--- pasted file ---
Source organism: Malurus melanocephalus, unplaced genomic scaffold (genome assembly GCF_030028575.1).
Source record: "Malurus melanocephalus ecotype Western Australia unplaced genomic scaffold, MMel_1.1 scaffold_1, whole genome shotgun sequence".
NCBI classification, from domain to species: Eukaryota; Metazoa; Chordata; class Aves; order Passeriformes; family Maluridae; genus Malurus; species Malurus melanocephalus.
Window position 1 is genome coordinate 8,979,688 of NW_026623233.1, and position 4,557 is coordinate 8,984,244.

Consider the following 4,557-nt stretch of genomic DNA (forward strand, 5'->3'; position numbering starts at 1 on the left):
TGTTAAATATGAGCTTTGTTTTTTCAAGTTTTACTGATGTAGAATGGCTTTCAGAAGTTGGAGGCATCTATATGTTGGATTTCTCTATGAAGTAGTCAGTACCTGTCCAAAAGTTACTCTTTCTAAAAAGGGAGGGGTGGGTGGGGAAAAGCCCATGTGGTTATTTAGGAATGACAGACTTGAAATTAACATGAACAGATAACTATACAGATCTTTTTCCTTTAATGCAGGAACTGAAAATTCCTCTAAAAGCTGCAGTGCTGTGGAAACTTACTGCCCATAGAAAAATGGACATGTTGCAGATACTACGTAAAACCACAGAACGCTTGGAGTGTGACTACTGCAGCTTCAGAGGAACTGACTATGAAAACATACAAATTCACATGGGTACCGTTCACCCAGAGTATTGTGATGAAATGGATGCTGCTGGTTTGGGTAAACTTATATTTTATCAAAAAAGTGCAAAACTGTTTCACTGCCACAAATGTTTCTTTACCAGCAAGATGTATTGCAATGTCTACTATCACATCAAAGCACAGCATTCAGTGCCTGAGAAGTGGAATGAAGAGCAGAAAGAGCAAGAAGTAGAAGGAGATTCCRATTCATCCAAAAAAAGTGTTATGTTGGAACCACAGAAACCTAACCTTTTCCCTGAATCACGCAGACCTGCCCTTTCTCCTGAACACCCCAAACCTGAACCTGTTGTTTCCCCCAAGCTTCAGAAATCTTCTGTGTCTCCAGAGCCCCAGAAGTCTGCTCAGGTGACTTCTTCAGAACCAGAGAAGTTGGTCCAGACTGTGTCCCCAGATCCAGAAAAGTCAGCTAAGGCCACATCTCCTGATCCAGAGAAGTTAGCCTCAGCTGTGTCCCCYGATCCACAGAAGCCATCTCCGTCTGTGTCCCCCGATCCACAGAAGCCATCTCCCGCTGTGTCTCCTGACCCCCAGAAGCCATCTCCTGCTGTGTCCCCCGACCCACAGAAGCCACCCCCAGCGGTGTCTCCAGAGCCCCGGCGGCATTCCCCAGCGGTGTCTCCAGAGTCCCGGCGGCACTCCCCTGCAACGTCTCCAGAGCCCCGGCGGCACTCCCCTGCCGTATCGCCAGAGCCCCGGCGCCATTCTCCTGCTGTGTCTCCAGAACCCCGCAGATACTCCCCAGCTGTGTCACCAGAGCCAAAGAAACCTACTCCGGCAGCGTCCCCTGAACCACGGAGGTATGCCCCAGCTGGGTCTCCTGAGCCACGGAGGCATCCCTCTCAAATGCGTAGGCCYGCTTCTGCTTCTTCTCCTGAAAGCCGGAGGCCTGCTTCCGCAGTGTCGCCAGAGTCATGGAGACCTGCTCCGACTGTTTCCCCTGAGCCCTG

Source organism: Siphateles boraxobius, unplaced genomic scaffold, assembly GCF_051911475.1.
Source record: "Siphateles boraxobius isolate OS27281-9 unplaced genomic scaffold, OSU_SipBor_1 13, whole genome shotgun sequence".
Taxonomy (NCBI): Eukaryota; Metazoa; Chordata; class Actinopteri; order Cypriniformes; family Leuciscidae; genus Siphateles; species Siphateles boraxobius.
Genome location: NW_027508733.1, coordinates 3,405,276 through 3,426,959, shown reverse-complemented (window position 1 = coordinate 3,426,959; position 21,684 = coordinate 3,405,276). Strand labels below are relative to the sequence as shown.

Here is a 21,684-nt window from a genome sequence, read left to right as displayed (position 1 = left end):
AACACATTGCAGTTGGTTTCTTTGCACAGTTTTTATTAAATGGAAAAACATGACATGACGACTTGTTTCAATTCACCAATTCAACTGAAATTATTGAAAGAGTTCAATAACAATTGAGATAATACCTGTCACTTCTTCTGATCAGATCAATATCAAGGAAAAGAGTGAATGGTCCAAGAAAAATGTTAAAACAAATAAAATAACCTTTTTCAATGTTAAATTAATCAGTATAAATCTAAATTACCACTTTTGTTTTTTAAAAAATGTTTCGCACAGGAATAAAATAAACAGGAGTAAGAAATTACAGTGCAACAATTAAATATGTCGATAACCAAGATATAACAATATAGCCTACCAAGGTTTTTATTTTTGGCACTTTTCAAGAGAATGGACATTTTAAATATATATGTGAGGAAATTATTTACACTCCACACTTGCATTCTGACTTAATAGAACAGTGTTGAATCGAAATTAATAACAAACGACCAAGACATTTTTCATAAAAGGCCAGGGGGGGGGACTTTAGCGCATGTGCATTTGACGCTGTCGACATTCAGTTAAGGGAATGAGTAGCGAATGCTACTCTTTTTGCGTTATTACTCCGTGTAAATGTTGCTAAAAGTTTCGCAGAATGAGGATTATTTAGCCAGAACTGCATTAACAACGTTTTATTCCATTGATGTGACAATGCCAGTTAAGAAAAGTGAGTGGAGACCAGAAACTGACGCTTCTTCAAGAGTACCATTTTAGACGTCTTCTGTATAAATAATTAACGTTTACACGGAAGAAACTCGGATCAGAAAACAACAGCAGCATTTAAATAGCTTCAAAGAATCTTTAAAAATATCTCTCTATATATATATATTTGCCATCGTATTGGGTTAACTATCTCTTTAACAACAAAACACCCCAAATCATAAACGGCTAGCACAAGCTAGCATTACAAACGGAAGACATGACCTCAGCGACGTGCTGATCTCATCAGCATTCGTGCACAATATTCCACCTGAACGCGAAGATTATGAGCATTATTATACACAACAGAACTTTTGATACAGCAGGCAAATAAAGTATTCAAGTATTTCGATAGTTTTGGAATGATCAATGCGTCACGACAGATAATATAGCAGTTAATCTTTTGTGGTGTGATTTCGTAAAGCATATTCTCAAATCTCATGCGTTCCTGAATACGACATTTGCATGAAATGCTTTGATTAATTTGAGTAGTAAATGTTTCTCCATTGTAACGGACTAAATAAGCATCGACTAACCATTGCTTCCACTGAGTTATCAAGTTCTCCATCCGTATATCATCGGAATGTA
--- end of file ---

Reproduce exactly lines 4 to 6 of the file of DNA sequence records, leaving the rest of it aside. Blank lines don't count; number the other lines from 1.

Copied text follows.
Window position 1 is genome coordinate 8,979,688 of NW_026623233.1, and position 4,557 is coordinate 8,984,244.

Consider the following 4,557-nt stretch of genomic DNA (forward strand, 5'->3'; position numbering starts at 1 on the left):
TGTTAAATATGAGCTTTGTTTTTTCAAGTTTTACTGATGTAGAATGGCTTTCAGAAGTTGGAGGCATCTATATGTTGGATTTCTCTATGAAGTAGTCAGTACCTGTCCAAAAGTTACTCTTTCTAAAAAGGGAGGGGTGGGTGGGGAAAAGCCCATGTGGTTATTTAGGAATGACAGACTTGAAATTAACATGAACAGATAACTATACAGATCTTTTTCCTTTAATGCAGGAACTGAAAATTCCTCTAAAAGCTGCAGTGCTGTGGAAACTTACTGCCCATAGAAAAATGGACATGTTGCAGATACTACGTAAAACCACAGAACGCTTGGAGTGTGACTACTGCAGCTTCAGAGGAACTGACTATGAAAACATACAAATTCACATGGGTACCGTTCACCCAGAGTATTGTGATGAAATGGATGCTGCTGGTTTGGGTAAACTTATATTTTATCAAAAAAGTGCAAAACTGTTTCACTGCCACAAATGTTTCTTTACCAGCAAGATGTATTGCAATGTCTACTATCACATCAAAGCACAGCATTCAGTGCCTGAGAAGTGGAATGAAGAGCAGAAAGAGCAAGAAGTAGAAGGAGATTCCRATTCATCCAAAAAAAGTGTTATGTTGGAACCACAGAAACCTAACCTTTTCCCTGAATCACGCAGACCTGCCCTTTCTCCTGAACACCCCAAACCTGAACCTGTTGTTTCCCCCAAGCTTCAGAAATCTTCTGTGTCTCCAGAGCCCCAGAAGTCTGCTCAGGTGACTTCTTCAGAACCAGAGAAGTTGGTCCAGACTGTGTCCCCAGATCCAGAAAAGTCAGCTAAGGCCACATCTCCTGATCCAGAGAAGTTAGCCTCAGCTGTGTCCCCYGATCCACAGAAGCCATCTCCGTCTGTGTCCCCCGATCCACAGAAGCCATCTCCCGCTGTGTCTCCTGACCCCCAGAAGCCATCTCCTGCTGTGTCCCCCGACCCACAGAAGCCACCCCCAGCGGTGTCTCCAGAGCCCCGGCGGCATTCCCCAGCGGTGTCTCCAGAGTCCCGGCGGCACTCCCCTGCAACGTCTCCAGAGCCCCGGCGGCACTCCCCTGCCGTATCGCCAGAGCCCCGGCGCCATTCTCCTGCTGTGTCTCCAGAACCCCGCAGATACTCCCCAGCTGTGTCACCAGAGCCAAAGAAACCTACTCCGGCAGCGTCCCCTGAACCACGGAGGTATGCCCCAGCTGGGTCTCCTGAGCCACGGAGGCATCCCTCTCAAATGCGTAGGCCYGCTTCTGCTTCTTCTCCTGAAAGCCGGAGGCCTGCTTCCGCAGTGTCGCCAGAGTCATGGAGACCTGCTCCGACTGTTTCCCCTGAGCCCTG